According to Real-Time Picks, a Premium feature of GuruFocus based on 13D filings, Chase Coleman (Trades, Portfolio)’s Tiger Global Management reported a new common stock holding worth 21,437,616 shares in Starry Group Holdings Inc. (STRY, Financial) on March 29. The holding represents 12.89% of Starry’s shares outstanding.
The fixed wireless broadband internet service provider went public for the first time via special purpose acquisition company FirstMark Horizon Acquisition Corp. (FMAC, Financial) on the same day Coleman’s firm acquired its stake.
On the day of the IPO, shares closed at $9.21 apiece. As of April 7, the stock had fallen 12% to trade around $8.05.
Headquartered in Boston, Starry uses millimeter-band LMDS connections, or 5G fixed wireless, to connect its base stations to customer buildings and provide internet service. It is structured as a holding company, operating through its subsidiaries.
Chet Kanojia, co-founder and CEO of Starry, described the company’s mission as follows in the public listing announcement:
“Starry was founded with a singular mission: to transform how broadband networks were built so that we could meaningfully improve people’s lives with faster, better, more affordable internet access."
So far, Starry has successfully deployed its gigabit network in six U.S. cities: Boston, New York City, Los Angeles, Washington D.C., Denver and Columbus, Ohio.
The company’s growth plan is to offer “a superior internet service that is fast, reliable, uncapped and competitively-priced, while also working to improve digital access and equity.”
With a $50 per month 200 Mbps plan that has no data cap, it is more attractively priced compared to plans provided by AT&T (T, Financial) and Charter Communications’ (CHTR, Financial) Spectrum, which are the main heavy hitters in the U.S. residential internet service market.
Given the value of Starry’s offerings from the customer’s perspective, if it can continue expanding to more cities without incurring the kinds of costs that would necessitate raising the prices of its plans too much, it seems possible that it could swiftly snap up market share.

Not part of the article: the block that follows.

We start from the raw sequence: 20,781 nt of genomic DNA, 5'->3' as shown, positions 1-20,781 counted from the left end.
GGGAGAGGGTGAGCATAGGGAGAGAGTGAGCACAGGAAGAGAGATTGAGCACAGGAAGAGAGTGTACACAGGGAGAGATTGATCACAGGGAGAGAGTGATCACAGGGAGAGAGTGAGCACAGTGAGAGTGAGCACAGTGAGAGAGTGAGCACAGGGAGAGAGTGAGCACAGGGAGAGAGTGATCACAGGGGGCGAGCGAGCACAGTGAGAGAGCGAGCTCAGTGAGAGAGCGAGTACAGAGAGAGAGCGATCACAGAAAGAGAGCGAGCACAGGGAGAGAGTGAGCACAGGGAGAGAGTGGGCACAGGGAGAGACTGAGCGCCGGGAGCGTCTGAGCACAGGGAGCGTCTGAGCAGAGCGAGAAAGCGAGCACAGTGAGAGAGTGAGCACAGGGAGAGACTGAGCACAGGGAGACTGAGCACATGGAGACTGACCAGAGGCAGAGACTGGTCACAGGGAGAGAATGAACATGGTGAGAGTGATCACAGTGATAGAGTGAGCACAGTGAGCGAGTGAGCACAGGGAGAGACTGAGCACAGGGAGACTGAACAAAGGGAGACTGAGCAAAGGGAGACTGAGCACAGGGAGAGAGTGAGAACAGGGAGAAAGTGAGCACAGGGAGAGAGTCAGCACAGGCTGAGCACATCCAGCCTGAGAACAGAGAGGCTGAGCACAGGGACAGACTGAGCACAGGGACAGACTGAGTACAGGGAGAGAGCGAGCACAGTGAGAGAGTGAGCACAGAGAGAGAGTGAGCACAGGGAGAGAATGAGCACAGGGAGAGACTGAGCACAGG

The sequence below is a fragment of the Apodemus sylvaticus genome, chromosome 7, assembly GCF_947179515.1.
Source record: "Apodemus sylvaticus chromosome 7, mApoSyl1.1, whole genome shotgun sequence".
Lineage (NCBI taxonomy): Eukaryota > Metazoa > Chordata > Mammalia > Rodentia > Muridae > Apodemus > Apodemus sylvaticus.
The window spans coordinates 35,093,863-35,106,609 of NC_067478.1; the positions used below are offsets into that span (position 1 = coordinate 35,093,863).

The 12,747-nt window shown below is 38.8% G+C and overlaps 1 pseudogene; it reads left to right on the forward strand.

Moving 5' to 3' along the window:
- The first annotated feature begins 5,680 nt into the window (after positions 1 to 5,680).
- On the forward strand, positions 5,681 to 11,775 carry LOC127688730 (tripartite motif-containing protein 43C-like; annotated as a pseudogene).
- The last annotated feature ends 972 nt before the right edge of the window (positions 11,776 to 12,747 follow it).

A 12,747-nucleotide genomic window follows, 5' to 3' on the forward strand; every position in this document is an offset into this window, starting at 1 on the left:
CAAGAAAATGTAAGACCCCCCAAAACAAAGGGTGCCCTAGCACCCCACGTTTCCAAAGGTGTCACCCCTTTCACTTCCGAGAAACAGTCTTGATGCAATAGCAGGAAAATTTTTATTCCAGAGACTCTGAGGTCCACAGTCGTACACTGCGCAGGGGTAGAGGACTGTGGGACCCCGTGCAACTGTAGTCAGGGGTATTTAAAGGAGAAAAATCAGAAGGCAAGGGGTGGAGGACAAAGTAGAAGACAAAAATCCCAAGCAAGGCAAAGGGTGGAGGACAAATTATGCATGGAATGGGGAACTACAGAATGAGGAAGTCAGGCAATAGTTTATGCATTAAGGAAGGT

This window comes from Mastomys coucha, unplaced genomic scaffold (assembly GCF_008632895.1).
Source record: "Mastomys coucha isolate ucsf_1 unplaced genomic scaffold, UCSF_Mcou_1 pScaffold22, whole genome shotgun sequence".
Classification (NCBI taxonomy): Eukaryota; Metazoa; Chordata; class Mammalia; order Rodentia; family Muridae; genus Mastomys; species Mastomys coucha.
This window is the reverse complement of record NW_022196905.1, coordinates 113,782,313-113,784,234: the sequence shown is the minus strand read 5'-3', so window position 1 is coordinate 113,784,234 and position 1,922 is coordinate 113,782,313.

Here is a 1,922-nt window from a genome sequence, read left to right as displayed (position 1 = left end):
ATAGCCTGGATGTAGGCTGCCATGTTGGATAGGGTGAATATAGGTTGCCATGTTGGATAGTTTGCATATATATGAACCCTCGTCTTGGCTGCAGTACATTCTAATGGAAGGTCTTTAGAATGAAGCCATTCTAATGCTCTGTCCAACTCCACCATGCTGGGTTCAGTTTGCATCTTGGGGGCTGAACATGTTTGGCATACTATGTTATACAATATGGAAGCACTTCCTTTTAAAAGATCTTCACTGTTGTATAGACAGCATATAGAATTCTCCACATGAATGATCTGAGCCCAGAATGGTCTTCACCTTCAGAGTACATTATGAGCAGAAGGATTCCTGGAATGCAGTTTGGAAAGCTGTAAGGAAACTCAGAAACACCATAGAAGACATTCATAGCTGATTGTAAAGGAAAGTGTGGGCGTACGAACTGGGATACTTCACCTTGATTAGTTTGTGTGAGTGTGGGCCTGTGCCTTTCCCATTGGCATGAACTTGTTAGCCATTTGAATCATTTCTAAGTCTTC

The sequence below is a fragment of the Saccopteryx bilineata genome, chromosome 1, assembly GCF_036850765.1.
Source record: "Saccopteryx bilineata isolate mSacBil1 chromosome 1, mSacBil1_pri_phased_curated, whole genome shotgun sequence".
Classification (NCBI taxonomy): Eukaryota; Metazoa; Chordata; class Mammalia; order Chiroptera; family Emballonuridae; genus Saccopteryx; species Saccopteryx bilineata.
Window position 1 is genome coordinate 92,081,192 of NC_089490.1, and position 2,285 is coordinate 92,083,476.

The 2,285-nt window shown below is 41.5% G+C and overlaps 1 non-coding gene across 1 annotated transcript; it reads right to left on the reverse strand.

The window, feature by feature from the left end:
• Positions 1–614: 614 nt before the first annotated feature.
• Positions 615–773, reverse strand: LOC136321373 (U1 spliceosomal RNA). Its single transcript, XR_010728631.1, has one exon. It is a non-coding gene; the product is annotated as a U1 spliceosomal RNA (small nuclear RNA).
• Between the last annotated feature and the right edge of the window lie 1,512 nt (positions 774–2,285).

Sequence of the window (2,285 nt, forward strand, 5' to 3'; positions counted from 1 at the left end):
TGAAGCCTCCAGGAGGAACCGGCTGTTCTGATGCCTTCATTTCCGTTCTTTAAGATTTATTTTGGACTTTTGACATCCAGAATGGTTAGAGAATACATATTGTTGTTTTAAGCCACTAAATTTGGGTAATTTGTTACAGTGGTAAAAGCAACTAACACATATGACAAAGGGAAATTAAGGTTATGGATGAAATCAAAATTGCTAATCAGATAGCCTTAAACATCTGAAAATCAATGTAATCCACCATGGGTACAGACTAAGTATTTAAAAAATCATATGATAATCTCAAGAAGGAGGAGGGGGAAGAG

The main hurdle the company needs to get past in order to be successful is ensuring the quality of its internet service can match or exceed competitors. Right now, while some customers are very happy with their internet speeds, other customers complain that their internet slows down or fails entirely during busy times of the day, especially in densely populated areas.
Most customers would gladly pay an extra $10 to $20 per month for a competitor with a more reliable internet connection. This is a problem that could be solved by scaling up in accordance with usage density, so as Starry grows, it should be able to offer quality on par with other internet providers even in high-usage cases.
As per the most recent SEC filings, Tiger Global Management’s equity portfolio consisted of 169 stocks valued at a total of $45.94 billion.
Aside from Starry, there aren’t any other telecommunication services stocks in the Tiger Global portfolio, though the firm does have some other holdings in the broader communication services sector, including Spotify Technology (SPOT, Financial), Netflix Inc. (NFLX, Financial) and Roblox Corp. (RBLX, Financial).
Coleman’s firm has allocated more than 50% of its portfolio to tech stocks, as shown in the below chart. Most of its tech investments are in the software industry. The firm has also allocated significant chunks of its portfolio to the consumer cyclical and communication services sectors.